This paper provides insight into a probabilistic seismic demand analysis of a steel-concrete composite structure made of a novel type of high-strength steel moment resisting frame, to be used either in a seismic risk assessment or a fully probabilistic Performance-Based Earthquake Engineering (PBEE) framework. The application of the PBEE methodology with a full probabilistic character is able to rigorously evaluate the seismic risk to which a structure may be exposed, as well as to quantify economic losses, including both direct -repair, reconstruction costs, etc.- and indirect costs -downtimes, etc.-. In this respect, the knowledge of seismic fragility functions is paramount. Moreover, due to the dynamic complexity of the examined structure caused by irregularity in elevation and different lateral-force resisting systems in the two main directions -moment resisting frames (MRFs) and concrete shear walls- the seismic behaviour is not straightforward to foresee. Therefore, two separate 2D analyses along the building main directions may not suffice to identify the actual dynamic response and, consequently, a 3D comprehensive probabilistic seismic demand analysis was performed by taking into account the earthquake incident angle. In order to exploit the inherent overstrength of non-dissipative members, consistently with the capacity design philosophy, the structure, that is a representative example of a realistic office building, is characterised by a newly-conceived type of moment resisting frame made of high-strength steel circular columns filled of concrete and of mild steel beams. In this respect, a nonlinear 3D FE model was developed and calibrated on experimental tests performed on both beam-to-column and column-base joints that formed MRFs. A multiple incremental dynamic analysis (MIDA) was then performed with two groups of bespoke accelerograms characterised, on one hand, by large magnitude and large distance and, on the other hand, by near-source effects. The earthquake incidence angle was also considered and, to decrease the number of simulations, the accelerogram-incident angle pairs were selected by means of the Latin hypercube sampling (LHS) method. The relevant seismic analyses highlighted the need to include the incident angle to better characterise its dynamic behaviour. Hence, the seismic fragility functions were built both for damage and collapse limit states considering both the maximum interstorey drift ratio as engineering demand parameter and different intensity measures as well as the incident angle randomness. The results showed that peak ground displacement entails a more efficient probabilistic model because the dominant structural dynamic behaviour was governed by MRFs characterised by fairly long periods.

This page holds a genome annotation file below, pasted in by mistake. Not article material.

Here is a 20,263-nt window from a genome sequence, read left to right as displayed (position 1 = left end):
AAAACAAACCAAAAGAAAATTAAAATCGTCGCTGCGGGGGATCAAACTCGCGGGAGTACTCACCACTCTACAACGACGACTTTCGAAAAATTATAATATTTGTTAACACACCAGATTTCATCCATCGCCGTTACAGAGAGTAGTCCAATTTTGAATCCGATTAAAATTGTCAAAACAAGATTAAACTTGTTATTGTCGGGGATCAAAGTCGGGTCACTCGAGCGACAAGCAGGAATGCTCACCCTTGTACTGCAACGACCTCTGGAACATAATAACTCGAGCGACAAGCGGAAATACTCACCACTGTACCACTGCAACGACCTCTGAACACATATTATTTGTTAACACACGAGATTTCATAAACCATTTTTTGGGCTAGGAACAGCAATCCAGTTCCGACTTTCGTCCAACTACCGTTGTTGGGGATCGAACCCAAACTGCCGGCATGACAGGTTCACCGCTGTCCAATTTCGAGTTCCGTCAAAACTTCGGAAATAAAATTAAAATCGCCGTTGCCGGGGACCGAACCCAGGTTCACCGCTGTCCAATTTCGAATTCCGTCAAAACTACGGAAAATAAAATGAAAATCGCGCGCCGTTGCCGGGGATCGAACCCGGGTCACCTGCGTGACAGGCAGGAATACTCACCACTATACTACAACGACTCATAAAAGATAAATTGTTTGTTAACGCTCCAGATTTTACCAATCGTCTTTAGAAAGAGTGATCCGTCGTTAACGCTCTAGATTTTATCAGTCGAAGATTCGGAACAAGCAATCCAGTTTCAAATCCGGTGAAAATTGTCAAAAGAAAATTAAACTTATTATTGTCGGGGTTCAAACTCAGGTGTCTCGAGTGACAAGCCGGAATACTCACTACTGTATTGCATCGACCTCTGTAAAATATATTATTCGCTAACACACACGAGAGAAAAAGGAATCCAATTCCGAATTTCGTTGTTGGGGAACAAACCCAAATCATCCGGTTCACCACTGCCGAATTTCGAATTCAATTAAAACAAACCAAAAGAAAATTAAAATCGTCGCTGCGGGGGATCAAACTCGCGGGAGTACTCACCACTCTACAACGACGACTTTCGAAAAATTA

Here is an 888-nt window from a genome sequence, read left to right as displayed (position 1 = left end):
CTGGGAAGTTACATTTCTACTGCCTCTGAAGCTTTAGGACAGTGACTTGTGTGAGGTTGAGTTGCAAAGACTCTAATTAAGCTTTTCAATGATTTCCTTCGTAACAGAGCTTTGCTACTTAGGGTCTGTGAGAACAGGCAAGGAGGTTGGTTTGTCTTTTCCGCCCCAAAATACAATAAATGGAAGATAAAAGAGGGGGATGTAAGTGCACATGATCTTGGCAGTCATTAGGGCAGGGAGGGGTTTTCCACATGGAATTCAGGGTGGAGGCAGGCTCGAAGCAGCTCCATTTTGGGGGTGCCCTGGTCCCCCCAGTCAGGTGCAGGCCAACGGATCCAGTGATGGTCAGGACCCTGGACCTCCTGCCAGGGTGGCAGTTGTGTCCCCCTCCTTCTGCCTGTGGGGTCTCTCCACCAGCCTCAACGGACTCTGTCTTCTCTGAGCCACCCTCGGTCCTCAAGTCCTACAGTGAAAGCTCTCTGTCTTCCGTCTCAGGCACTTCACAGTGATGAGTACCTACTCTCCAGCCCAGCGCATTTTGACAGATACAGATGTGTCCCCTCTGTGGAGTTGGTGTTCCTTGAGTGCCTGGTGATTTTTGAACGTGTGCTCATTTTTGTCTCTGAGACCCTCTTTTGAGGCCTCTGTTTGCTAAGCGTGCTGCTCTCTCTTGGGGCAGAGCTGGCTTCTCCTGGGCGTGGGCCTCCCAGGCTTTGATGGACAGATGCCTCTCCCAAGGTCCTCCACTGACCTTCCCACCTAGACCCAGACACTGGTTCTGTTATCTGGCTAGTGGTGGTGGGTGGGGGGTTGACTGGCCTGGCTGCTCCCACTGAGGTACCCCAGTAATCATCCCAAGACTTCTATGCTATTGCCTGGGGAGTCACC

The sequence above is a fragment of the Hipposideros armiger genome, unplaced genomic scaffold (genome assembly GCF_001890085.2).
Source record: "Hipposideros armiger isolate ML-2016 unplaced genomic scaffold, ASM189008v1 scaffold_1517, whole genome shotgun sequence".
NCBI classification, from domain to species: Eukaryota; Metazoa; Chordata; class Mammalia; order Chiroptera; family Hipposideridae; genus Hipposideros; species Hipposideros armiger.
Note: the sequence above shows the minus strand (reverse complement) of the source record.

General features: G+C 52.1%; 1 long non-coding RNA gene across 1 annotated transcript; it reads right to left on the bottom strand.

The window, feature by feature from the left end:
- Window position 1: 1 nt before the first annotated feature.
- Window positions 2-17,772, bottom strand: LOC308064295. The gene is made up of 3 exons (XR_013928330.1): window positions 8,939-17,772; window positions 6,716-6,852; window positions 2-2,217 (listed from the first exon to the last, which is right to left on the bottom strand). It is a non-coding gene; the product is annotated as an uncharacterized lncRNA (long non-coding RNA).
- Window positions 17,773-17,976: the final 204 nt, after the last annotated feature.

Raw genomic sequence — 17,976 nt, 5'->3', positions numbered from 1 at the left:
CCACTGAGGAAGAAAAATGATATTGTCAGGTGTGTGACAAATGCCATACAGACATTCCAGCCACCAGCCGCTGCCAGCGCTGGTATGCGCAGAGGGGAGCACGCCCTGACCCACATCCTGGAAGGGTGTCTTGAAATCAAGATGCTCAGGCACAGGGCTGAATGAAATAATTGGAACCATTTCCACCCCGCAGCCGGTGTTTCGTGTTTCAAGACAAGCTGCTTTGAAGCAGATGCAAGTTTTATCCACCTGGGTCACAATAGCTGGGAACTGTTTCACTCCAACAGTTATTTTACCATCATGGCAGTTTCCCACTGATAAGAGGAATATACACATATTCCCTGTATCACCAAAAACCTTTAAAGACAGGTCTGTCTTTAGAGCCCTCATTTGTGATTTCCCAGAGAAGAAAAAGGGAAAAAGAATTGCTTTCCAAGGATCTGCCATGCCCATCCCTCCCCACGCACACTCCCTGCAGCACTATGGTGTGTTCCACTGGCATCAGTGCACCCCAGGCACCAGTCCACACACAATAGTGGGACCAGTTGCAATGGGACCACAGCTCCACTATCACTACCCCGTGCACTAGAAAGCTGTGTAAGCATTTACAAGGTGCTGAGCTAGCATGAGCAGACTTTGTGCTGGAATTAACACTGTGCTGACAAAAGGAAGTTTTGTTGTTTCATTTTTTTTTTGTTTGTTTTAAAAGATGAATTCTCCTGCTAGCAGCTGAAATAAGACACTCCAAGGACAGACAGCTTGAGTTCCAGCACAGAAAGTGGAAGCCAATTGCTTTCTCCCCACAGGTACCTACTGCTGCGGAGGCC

Seismic performance and fragility functions of a 3D steel-concrete compositecstructure made of high-strength steel

PUCINOTTI, RAFFAELE;
2018

Abstract

This paper provides insight into a probabilistic seismic demand analysis of a steel-concrete composite structure made of a novel type of high-strength steel moment resisting frame, to be used either in a seismic risk assessment or a fully probabilistic Performance-Based Earthquake Engineering (PBEE) framework. The application of the PBEE methodology with a full probabilistic character is able to rigorously evaluate the seismic risk to which a structure may be exposed, as well as to quantify economic losses, including both direct -repair, reconstruction costs, etc.- and indirect costs -downtimes, etc.-. In this respect, the knowledge of seismic fragility functions is paramount. Moreover, due to the dynamic complexity of the examined structure caused by irregularity in elevation and different lateral-force resisting systems in the two main directions -moment resisting frames (MRFs) and concrete shear walls- the seismic behaviour is not straightforward to foresee. Therefore, two separate 2D analyses along the building main directions may not suffice to identify the actual dynamic response and, consequently, a 3D comprehensive probabilistic seismic demand analysis was performed by taking into account the earthquake incident angle. In order to exploit the inherent overstrength of non-dissipative members, consistently with the capacity design philosophy, the structure, that is a representative example of a realistic office building, is characterised by a newly-conceived type of moment resisting frame made of high-strength steel circular columns filled of concrete and of mild steel beams. In this respect, a nonlinear 3D FE model was developed and calibrated on experimental tests performed on both beam-to-column and column-base joints that formed MRFs. A multiple incremental dynamic analysis (MIDA) was then performed with two groups of bespoke accelerograms characterised, on one hand, by large magnitude and large distance and, on the other hand, by near-source effects. The earthquake incidence angle was also considered and, to decrease the number of simulations, the accelerogram-incident angle pairs were selected by means of the Latin hypercube sampling (LHS) method. The relevant seismic analyses highlighted the need to include the incident angle to better characterise its dynamic behaviour. Hence, the seismic fragility functions were built both for damage and collapse limit states considering both the maximum interstorey drift ratio as engineering demand parameter and different intensity measures as well as the incident angle randomness. The results showed that peak ground displacement entails a more efficient probabilistic model because the dominant structural dynamic behaviour was governed by MRFs characterised by fairly long periods.
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Utilizza questo identificativo per citare o creare un link a questo documento: http://hdl.handle.net/20.500.12318/1682
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